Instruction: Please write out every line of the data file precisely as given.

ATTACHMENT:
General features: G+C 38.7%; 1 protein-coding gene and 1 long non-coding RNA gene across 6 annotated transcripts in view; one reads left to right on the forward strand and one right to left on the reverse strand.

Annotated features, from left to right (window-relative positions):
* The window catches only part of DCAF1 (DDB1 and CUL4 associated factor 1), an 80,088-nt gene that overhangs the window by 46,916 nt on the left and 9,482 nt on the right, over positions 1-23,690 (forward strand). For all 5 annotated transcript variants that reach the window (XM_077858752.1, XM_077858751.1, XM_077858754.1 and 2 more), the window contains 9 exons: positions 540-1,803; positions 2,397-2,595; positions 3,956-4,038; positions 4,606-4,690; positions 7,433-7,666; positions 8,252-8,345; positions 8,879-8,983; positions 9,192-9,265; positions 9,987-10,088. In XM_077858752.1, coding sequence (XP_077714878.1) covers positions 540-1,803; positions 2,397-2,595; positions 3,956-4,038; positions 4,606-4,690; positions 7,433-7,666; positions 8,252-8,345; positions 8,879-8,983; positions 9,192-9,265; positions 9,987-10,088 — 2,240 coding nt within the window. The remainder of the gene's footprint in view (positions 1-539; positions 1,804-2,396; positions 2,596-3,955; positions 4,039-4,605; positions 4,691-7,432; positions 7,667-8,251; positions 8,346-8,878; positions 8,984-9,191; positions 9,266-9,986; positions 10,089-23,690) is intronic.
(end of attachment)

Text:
General features: G+C 38.7%; 1 protein-coding gene and 1 long non-coding RNA gene across 6 annotated transcripts in view; one reads left to right on the forward strand and one right to left on the reverse strand.

Annotated features, from left to right (window-relative positions):
* The window catches only part of DCAF1 (DDB1 and CUL4 associated factor 1), an 80,088-nt gene that overhangs the window by 46,916 nt on the left and 9,482 nt on the right, over positions 1-23,690 (forward strand). For all 5 annotated transcript variants that reach the window (XM_077858752.1, XM_077858751.1, XM_077858754.1 and 2 more), the window contains 9 exons: positions 540-1,803; positions 2,397-2,595; positions 3,956-4,038; positions 4,606-4,690; positions 7,433-7,666; positions 8,252-8,345; positions 8,879-8,983; positions 9,192-9,265; positions 9,987-10,088. In XM_077858752.1, coding sequence (XP_077714878.1) covers positions 540-1,803; positions 2,397-2,595; positions 3,956-4,038; positions 4,606-4,690; positions 7,433-7,666; positions 8,252-8,345; positions 8,879-8,983; positions 9,192-9,265; positions 9,987-10,088 — 2,240 coding nt within the window. The remainder of the gene's footprint in view (positions 1-539; positions 1,804-2,396; positions 2,596-3,955; positions 4,039-4,605; positions 4,691-7,432; positions 7,667-8,251; positions 8,346-8,878; positions 8,984-9,191; positions 9,266-9,986; positions 10,089-23,690) is intronic.